McLaren’s new £50 million carbon fibre factory has been officially opened by the Duke and Duchess of Cambridge with the help of the Crown Prince of Bahrain Salman bin Hamad Al Khalifa.
Predicted to generate £100 million for the local economy over the next decade, the new factory sees McLaren take production of its carbon fibre ‘monocells’, the heart of all its road cars, in house for the first time.
Called the McLaren Composites Technology Centre, the new Sheffield operation will deliver carbon fibre monocells to McLaren’s supercar factory in Surrey.
The opening of the factory was fittingly commemorated by the unveiling of a plaque – made from carbon fibre.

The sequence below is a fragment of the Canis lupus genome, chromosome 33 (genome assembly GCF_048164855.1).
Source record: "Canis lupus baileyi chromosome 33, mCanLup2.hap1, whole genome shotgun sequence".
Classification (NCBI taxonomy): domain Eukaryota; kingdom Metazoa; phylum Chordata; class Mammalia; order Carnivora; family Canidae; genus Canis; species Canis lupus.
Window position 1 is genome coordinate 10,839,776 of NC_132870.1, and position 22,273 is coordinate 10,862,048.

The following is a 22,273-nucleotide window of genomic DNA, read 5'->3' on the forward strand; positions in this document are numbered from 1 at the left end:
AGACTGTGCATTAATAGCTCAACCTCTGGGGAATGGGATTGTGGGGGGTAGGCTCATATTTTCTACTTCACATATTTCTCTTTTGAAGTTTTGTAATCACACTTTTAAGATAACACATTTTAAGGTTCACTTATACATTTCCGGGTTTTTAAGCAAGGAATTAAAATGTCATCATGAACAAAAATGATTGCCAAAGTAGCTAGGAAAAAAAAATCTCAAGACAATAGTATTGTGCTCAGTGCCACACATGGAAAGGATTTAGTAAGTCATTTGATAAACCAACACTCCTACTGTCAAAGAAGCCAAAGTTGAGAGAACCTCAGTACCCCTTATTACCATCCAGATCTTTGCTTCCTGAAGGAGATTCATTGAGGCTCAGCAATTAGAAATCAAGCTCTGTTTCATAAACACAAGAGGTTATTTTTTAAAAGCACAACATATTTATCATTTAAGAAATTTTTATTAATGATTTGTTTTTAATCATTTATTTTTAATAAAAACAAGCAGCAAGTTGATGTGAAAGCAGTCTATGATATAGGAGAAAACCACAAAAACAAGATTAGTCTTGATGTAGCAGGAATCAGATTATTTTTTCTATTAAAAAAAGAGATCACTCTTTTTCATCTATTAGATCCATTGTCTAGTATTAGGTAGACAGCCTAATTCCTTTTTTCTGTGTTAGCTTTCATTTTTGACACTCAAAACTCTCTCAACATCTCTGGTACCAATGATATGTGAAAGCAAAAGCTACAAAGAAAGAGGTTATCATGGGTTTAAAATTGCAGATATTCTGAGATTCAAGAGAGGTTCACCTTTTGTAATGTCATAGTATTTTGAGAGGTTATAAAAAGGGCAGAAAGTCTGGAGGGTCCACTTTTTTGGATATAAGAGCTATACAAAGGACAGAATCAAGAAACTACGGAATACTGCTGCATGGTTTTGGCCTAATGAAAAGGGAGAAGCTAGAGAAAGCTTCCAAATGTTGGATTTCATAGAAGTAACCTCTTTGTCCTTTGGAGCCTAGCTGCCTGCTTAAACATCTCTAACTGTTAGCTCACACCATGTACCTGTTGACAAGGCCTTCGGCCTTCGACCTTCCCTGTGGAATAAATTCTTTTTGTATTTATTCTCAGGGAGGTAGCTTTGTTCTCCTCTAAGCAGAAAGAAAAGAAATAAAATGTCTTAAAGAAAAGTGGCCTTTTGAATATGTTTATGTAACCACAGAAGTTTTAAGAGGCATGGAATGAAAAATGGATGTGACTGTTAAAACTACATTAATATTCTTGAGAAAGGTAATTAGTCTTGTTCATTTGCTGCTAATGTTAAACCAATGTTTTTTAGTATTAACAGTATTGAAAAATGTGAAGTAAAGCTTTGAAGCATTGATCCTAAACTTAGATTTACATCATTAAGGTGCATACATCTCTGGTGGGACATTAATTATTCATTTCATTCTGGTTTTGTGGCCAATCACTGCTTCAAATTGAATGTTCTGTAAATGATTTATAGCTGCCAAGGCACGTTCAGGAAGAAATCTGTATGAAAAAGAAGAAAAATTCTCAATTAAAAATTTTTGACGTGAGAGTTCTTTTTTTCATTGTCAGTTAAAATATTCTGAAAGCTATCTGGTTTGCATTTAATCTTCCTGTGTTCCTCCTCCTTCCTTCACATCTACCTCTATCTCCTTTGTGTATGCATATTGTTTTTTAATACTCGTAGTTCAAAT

The Royal visitors were given a tour of the pre-production carbon fibre tub line and spoke to the 50 employees already working at the site. McLaren expects this will grow to more than 200 when the factory is fully open.
Built on a former coal mile, the four-acre factory will begin full trial prototype production next year and be fully operational by 2020. McLaren says that half the content of its cars already comes from Britain: when Sheffield is on stream, this will increase by 8 percent, to nearly 60 percent. That will make McLaren’s future sports cars some of the most ‘British’ in the car industry.
McLaren also reminds us that it didn’t just introduce carbon fibre into Formula 1 back in 1981, but has never actually made a race car or a road car without carbon fibre since then.
The firm is currently working on an ambitious strategy called Track25 that will launch 18 new models up to 2025 – for which it will invest £1.2 billion in R&D. The Sheffield factory will, from 2020, play a pivotal role in the rollout of these next-generation McLarens.